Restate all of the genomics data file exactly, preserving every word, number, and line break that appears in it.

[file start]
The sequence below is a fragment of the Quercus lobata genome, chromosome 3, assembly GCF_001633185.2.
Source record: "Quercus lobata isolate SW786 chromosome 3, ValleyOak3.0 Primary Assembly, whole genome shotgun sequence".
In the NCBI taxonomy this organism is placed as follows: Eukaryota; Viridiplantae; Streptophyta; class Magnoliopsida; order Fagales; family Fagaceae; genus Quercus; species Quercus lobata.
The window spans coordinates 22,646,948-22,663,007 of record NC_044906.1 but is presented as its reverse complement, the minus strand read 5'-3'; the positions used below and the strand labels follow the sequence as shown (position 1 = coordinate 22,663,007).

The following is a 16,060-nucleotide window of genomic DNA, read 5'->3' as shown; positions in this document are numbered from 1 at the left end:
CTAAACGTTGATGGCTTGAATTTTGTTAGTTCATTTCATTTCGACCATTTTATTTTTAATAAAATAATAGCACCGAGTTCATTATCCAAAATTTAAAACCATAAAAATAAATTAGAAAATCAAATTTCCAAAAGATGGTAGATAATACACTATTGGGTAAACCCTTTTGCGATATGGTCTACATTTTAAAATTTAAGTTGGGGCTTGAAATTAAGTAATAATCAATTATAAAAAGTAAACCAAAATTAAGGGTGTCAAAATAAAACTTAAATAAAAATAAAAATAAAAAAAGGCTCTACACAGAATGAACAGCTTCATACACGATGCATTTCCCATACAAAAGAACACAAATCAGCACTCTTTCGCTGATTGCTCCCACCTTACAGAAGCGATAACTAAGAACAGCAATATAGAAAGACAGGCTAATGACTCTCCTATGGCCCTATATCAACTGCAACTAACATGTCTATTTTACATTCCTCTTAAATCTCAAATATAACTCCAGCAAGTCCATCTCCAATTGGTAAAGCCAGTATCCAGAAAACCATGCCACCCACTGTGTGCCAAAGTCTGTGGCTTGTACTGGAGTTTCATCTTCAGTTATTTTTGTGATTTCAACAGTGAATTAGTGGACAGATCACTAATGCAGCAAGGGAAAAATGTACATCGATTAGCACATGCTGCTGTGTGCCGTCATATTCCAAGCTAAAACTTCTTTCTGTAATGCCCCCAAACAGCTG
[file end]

The sequence below is a fragment of the Quercus lobata genome, chromosome 3, assembly GCF_001633185.2.
Source record: "Quercus lobata isolate SW786 chromosome 3, ValleyOak3.0 Primary Assembly, whole genome shotgun sequence".
In the NCBI taxonomy this organism is placed as follows: Eukaryota; Viridiplantae; Streptophyta; class Magnoliopsida; order Fagales; family Fagaceae; genus Quercus; species Quercus lobata.
The window spans coordinates 22,646,948-22,663,007 of record NC_044906.1 but is presented as its reverse complement, the minus strand read 5'-3'; the positions used below and the strand labels follow the sequence as shown (position 1 = coordinate 22,663,007).

The following is a 16,060-nucleotide window of genomic DNA, read 5'->3' as shown; positions in this document are numbered from 1 at the left end:
CTAAACGTTGATGGCTTGAATTTTGTTAGTTCATTTCATTTCGACCATTTTATTTTTAATAAAATAATAGCACCGAGTTCATTATCCAAAATTTAAAACCATAAAAATAAATTAGAAAATCAAATTTCCAAAAGATGGTAGATAATACACTATTGGGTAAACCCTTTTGCGATATGGTCTACATTTTAAAATTTAAGTTGGGGCTTGAAATTAAGTAATAATCAATTATAAAAAGTAAACCAAAATTAAGGGTGTCAAAATAAAACTTAAATAAAAATAAAAATAAAAAAAGGCTCTACACAGAATGAACAGCTTCATACACGATGCATTTCCCATACAAAAGAACACAAATCAGCACTCTTTCGCTGATTGCTCCCACCTTACAGAAGCGATAACTAAGAACAGCAATATAGAAAGACAGGCTAATGACTCTCCTATGGCCCTATATCAACTGCAACTAACATGTCTATTTTACATTCCTCTTAAATCTCAAATATAACTCCAGCAAGTCCATCTCCAATTGGTAAAGCCAGTATCCAGAAAACCATGCCACCCACTGTGTGCCAAAGTCTGTGGCTTGTACTGGAGTTTCATCTTCAGTTATTTTTGTGATTTCAACAGTGAATTAGTGGACAGATCACTAATGCAGCAAGGGAAAAATGTACATCGATTAGCACATGCTGCTGTGTGCCGTCATATTCCAAGCTAAAACTTCTTTCTGTAATGCCCCCAAACAGCTG